Miami Police Chief Miguel Exposito defended his department’s actions against an evaluation by the FBI's former Miami station chief after a series of controversial police shootings that took seven lives in seven months, reports the Miami Herald. Exposito’s memo, which restated existing policies, got a lukewarm response from Thomas Rebull, who chairs a civilian investigative panel that was created to watch over the city police. “Some of the assertions in here bear closer examination,” Rebull said.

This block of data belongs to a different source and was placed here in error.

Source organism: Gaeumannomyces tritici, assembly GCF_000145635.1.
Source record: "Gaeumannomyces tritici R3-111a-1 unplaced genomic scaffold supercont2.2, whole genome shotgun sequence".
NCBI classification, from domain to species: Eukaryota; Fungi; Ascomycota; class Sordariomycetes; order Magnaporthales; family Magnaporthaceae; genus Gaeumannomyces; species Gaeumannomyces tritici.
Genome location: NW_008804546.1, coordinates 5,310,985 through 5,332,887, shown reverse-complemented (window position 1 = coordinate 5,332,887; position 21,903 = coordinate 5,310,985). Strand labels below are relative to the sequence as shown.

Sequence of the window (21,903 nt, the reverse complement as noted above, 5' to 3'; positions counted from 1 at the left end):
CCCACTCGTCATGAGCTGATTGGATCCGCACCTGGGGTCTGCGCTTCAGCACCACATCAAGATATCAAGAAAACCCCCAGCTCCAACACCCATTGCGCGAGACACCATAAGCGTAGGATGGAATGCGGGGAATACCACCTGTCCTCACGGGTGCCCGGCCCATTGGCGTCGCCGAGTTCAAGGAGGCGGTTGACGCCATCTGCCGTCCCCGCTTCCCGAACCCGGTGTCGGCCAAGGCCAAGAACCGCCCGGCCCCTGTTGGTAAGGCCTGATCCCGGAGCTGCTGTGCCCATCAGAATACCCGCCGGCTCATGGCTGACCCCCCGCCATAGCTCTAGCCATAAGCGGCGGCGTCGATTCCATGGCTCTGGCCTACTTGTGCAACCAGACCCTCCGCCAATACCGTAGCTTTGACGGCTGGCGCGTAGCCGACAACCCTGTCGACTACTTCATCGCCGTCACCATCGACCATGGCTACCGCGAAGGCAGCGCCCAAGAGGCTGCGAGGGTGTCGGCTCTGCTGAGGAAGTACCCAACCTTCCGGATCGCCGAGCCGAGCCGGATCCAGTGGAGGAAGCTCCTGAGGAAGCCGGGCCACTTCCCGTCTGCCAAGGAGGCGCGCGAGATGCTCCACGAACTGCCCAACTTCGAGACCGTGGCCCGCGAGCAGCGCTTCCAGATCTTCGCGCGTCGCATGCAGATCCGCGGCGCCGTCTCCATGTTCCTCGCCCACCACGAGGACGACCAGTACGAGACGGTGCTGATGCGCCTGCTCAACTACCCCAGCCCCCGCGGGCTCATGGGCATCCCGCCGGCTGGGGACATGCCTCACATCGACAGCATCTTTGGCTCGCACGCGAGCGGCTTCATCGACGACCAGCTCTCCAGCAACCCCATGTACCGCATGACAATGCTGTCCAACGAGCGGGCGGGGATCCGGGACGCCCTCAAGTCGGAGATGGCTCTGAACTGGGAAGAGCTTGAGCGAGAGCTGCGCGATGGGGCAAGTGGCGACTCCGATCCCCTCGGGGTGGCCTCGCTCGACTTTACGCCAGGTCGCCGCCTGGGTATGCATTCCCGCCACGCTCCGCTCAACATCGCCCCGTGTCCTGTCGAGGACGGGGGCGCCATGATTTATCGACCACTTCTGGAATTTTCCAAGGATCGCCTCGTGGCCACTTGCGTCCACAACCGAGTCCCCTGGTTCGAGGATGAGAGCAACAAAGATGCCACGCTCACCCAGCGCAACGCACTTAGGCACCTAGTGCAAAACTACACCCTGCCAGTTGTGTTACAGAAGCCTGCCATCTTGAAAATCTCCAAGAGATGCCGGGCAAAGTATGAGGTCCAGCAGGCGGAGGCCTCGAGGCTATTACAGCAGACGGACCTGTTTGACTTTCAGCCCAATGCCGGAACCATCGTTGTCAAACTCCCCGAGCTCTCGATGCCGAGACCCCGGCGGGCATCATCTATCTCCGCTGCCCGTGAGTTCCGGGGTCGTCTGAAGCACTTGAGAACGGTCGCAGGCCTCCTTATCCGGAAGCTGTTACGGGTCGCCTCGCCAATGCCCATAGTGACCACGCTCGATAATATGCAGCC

Rebull said a tracking system that follows how often an officer fires his weapon should include complaints of police abuse. He also pointed out that Exposito referred to a chart that compared police shootings under his administration with shootings under his predecessor's, and which found they were about equal. What the chief ignored: The earlier total included five bullets fired at dogs. “I'm not sure if it's fair to compare the discharging of firearms at dogs,” said Rebull. The ex-FBI official’s memo raised more questions than it answered. Exposito's response suggested the department's public stature had risen, saying that citizen complaints against officers dropped 22.4 percent last year.